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|Title:||The Structure and Unity of Robert Lowell's Life Studies|
|Authors:||Edmonds, Thomas Conrad Leslie|
|Advisor:||Shrive, Norman F.|
|Keywords:||English Language and Literature;English Language and Literature|
|Abstract:||<p>The major emphasis of this thesis is a detailed explication and analysis of Robert Lowell's Life Studies. This volume of poetry, while not being ignored by critics, has been subjected to incomplete and often distorted analysis. I have read and analyzed this volume of poetry as if it were one long poem, as Lowell indicated that it should be read.</p> <p>What my sustained reading has illuminated is something other critics have noticed, commented upon, but consistently failed to elaborate upon in detail: the unity and consistency of the poetry. What structures this vision, this world-view, is a complex symbol system, leitmotifs, verbal echoes and historical and social conceptions.</p> <p>I have explored the poetic interweaving of the symbolic structures, the historical conceptions that inform the poetry, and, indeed, the very placement of the poems themselves in order to demonstrate that the vision presented in the poetry is a compelling and thoughtful one. So much so that I rank it with those other testaments of our age, The Waste Land and The Cantos. Whatever contributions ny thesis has made to knowledge is as yet undetermined. What can be said with some degree of certainty is this: this thesis has extended Lowpll scholarship in that many of the alleged mysteries or obscurities in Lowell's verse will, when this thesis is consulted, appear less mysterious, less obscure.</p>|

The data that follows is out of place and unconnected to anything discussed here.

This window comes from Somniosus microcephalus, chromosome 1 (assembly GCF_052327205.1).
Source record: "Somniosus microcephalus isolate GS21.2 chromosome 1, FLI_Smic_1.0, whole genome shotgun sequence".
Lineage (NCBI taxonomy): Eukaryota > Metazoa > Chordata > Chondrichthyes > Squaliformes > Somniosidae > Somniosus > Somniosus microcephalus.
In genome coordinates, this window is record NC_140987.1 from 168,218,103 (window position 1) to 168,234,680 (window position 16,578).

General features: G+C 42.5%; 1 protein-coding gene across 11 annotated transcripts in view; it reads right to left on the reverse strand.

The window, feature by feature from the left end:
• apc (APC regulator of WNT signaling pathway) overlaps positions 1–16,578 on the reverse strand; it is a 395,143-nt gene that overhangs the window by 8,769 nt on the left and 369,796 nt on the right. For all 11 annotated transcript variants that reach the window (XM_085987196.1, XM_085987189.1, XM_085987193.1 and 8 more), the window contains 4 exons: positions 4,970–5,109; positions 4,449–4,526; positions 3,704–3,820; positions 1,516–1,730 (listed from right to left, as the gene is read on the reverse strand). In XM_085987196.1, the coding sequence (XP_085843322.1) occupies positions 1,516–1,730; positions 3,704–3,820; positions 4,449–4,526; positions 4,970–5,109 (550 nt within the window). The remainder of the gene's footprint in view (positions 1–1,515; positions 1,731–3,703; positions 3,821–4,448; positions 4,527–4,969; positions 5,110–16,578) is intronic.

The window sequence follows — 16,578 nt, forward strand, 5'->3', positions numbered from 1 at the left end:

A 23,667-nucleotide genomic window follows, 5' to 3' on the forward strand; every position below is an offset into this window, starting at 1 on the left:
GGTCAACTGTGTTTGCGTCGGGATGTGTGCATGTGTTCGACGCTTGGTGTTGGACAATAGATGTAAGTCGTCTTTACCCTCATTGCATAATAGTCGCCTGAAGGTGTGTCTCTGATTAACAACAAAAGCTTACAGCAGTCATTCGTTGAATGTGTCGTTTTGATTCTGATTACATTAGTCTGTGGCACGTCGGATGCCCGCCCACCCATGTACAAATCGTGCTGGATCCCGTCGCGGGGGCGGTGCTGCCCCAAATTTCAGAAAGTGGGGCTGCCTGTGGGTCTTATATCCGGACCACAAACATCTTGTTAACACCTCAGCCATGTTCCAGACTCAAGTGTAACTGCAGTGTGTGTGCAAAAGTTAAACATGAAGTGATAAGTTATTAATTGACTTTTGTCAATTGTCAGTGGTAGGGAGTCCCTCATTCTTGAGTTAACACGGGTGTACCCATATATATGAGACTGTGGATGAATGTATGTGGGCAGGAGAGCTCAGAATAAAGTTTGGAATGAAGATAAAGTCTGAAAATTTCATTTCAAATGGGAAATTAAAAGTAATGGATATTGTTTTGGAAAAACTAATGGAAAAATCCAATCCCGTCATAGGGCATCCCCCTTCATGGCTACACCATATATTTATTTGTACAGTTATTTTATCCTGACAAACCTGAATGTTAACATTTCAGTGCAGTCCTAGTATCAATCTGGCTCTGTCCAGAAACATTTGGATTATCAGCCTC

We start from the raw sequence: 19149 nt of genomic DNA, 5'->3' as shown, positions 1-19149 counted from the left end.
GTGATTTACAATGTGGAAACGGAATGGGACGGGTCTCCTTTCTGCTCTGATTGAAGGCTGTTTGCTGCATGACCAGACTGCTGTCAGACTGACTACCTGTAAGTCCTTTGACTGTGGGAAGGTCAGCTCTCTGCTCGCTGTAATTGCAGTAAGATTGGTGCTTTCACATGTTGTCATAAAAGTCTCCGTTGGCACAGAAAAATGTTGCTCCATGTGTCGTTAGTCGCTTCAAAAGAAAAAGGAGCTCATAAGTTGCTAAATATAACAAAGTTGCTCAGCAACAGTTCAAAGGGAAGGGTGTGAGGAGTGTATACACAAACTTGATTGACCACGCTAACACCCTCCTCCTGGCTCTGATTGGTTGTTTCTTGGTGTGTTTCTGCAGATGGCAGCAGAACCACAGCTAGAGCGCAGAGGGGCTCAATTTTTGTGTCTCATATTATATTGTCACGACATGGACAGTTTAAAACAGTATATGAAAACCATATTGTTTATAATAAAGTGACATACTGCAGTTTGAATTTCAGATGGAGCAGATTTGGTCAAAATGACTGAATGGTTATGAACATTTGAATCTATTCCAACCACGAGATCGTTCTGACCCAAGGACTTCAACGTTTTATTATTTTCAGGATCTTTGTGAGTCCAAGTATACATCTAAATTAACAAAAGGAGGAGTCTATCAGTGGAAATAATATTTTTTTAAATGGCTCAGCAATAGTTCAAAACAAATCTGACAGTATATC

|Appears in Collections:||Open Access Dissertations and Theses|
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